The St. Charles Streetcar
By Jaye Wells
If you’ve ever been to New Orleans, chances are good you’re familiar with the St. Charles streetcar. It runs from Canal Street deep into the heart of the Garden District. Tickets are cheap and it’s a great way to see some of the city’s landmarks without wearing out your feet.
For more than 150 years, the streetcars have run the same route—past Lee Circle, Loyola, Tulane, Audubon Park, and many other landmarks of the Garden District and Riverbend.
There’s something both charming and anachronistic about a streetcar in today’s society. It’s not a high-speed train—you don’t get anywhere fast. There’s no air conditioning and the windows are old and quite often stuck. I guess it’s sort of like a time machine back to an era when everyone wasn’t in such a hurry and took time to enjoy the scenery.
In my book, GREEN-EYED DEMON, the characters use the streetcar to get around sometimes, but no major scenes took place on one. So when it was time for the characters to revisit New Orleans at the beginning of BLUE-BLOODED VAMP, I knew the perfect setting for the first scene.
Here’s an excerpt from Chapter One of BLUE-BLOODED VAMP (out June 1):
The streetcar’s wheels hissed against their tracks, signaling a stop. Frowning, I squinted out the windows, trying to see how many more until we reached First. But the trolley hadn’t stopped at an intersection. Instead, it had squealed to a halt in the middle of the grassy median that held the tracks. I looked around to check if any of the other passengers had pulled the emergency stop cord.
The birthmark on my left shoulder suddenly itched and burned, like a warning. That’s when I realized all the other passengers were unnaturally still. Two old ladies near the front leaned toward each other with their mouths open. One had a hand raised in midair to make a point, but it didn’t move.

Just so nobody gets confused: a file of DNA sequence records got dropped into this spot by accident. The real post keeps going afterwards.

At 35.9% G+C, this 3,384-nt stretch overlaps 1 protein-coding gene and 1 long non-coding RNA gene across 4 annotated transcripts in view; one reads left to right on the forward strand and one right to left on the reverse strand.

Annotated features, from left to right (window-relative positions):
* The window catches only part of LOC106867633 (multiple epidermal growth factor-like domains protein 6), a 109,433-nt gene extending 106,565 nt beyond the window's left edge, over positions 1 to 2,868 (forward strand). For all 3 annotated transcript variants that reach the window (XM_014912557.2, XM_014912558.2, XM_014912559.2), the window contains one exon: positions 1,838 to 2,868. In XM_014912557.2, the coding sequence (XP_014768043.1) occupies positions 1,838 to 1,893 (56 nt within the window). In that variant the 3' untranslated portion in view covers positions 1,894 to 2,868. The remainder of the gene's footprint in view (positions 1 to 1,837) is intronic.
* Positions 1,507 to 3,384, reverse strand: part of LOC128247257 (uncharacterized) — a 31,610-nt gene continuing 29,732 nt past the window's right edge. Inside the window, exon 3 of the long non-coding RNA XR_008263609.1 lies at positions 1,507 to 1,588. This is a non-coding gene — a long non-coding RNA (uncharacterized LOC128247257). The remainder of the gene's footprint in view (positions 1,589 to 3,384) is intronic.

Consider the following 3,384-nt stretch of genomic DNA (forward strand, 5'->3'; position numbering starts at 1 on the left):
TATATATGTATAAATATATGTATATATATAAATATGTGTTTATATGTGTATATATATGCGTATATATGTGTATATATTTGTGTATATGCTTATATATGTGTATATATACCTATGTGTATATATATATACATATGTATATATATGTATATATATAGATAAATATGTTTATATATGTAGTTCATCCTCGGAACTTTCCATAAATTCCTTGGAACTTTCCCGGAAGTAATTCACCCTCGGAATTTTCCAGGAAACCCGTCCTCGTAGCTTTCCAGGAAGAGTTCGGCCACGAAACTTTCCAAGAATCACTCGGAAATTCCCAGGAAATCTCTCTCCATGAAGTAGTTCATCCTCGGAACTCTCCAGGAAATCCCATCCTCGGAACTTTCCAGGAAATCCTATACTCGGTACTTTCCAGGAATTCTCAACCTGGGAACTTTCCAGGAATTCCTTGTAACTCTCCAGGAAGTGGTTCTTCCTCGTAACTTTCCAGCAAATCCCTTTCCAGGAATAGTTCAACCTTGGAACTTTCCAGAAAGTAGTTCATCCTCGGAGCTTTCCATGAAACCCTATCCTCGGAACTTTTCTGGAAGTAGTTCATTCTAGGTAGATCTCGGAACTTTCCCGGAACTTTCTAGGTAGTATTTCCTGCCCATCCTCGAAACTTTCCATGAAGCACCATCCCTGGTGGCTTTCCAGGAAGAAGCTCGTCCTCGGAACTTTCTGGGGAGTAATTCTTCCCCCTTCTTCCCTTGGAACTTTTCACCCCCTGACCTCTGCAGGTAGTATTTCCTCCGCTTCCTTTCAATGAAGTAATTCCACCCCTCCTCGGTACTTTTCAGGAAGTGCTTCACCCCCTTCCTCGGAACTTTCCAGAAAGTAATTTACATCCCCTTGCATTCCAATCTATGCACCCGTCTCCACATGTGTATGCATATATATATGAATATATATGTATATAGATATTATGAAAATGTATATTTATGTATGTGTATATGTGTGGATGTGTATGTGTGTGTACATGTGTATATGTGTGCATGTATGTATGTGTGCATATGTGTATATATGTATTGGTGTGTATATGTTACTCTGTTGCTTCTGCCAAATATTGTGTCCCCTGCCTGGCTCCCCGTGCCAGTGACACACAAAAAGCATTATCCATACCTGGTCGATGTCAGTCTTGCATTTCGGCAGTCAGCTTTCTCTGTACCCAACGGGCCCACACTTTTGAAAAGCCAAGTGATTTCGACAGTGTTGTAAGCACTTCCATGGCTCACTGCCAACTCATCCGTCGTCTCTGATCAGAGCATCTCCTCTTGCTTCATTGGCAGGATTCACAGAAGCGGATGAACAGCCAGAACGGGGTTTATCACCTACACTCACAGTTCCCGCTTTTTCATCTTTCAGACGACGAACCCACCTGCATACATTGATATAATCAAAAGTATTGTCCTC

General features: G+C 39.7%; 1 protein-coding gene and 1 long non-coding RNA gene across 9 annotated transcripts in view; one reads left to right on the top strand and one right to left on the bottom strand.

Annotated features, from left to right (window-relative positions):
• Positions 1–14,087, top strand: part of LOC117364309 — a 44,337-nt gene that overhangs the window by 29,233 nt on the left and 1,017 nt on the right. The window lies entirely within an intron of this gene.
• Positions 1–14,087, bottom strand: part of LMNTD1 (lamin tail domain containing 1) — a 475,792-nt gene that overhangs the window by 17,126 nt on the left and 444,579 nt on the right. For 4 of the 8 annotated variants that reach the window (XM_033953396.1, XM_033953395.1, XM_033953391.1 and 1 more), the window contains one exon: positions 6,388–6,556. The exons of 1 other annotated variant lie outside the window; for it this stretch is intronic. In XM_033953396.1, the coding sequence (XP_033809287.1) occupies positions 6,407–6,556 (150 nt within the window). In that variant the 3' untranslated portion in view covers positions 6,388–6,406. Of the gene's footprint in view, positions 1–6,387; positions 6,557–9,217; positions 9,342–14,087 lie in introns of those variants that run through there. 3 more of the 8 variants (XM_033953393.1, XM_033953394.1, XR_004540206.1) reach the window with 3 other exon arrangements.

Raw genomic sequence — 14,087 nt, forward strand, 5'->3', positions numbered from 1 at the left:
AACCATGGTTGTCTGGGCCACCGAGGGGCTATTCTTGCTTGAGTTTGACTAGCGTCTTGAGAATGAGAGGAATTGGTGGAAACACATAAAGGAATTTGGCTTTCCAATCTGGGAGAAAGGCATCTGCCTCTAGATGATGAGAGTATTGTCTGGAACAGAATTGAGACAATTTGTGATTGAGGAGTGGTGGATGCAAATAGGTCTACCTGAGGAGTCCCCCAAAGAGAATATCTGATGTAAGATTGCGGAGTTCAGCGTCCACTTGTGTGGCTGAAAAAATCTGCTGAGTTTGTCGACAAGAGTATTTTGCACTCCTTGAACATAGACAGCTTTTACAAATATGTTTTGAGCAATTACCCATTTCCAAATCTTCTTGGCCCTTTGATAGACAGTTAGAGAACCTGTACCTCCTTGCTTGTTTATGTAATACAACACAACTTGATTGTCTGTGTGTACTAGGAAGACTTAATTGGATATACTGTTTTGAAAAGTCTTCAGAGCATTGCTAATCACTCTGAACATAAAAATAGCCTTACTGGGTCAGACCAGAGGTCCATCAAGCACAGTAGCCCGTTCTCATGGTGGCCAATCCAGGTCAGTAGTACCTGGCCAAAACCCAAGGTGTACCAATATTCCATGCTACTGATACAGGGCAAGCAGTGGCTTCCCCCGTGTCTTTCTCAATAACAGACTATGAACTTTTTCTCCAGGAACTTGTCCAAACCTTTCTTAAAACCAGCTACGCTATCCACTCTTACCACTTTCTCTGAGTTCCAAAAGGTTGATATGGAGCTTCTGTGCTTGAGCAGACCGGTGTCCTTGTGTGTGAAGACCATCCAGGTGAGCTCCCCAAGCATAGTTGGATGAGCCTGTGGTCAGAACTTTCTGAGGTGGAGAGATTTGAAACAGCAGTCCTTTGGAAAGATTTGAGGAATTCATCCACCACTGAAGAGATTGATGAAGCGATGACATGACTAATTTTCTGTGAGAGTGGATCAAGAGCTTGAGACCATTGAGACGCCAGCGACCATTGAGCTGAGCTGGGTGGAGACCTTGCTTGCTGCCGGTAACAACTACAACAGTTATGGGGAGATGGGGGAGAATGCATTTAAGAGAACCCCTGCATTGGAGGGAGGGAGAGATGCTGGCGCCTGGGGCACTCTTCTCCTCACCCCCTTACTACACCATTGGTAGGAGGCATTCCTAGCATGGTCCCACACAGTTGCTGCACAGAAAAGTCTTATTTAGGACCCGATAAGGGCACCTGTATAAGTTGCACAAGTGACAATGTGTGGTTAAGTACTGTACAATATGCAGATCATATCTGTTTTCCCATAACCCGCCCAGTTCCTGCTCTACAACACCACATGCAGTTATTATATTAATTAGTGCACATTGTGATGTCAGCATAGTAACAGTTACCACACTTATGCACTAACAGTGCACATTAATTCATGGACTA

My gaze swiveled toward Adam. His head was bowed like a man at prayer. His hand was still on my thigh, but he wasn’t moving either.
I shook his shoulder. “Adam?” I whispered.
Nothing. I waved a hand under his face.
“Shit.” I turned and looked at the other passengers—the middle-aged dude with his much-younger mistress, the gangly teen with headphones glued to his ears, even the streetcar operator—everyone, frozen. A quick glance outside the windows revealed that every car and body on the street had gone still as well. It was as if someone had hit a universal pause button.
So why was I still mobile?
I’m incredibly excited that I get to incorporate the streetcar into the tour I’ve put together for AAD NOLA this summer. We’ll ride the streetcar into the Garden District and visit several real settings that appear in the Sabina Kane series. It’s going to be a blast!
After several years as a magazine editor and freelance writer, Jaye Wells finally decided to leave the facts behind and make up her own reality. Her overactive imagination and life-long fascination with the arcane and freakish blended nicely with this new career path. Her Sabina Kane urban fantasy series is a blend of dark themes, grave stakes and wicked humor. Jaye lives in Texas with her saintly husband and devilish son. For more about her books, please visit her web site. Also find Jaye on Twitter and Facebook.
The epic conclusion to the amazing Sabina Kane urban fantasy series.
Sabina Kane is on the hunt. Her prey: Cain, the father of the vampire race and the one who murdered her family and her friends. Unfortunately, Cain is hunting Sabina, too.
The one man who holds the key to defeating Cain is, of course, Abel. A mage with secrets to spare and, hopefully, the power to match it. Unfortunately, for Sabina, he's in Rome and may not want to be found.
Sabina sets out for Italy with her friends, Giguhl and Adam Lazarus, to track down the only man who can get her the revenge she hungers for. But will he help her or oppose her? And just who is Abel, really? Worst of all, when Sabina figures out the goddess Lilith has a plan for her-she realizes this trip is getting deadlier by the minute. As they say: when in Rome-SURVIVE.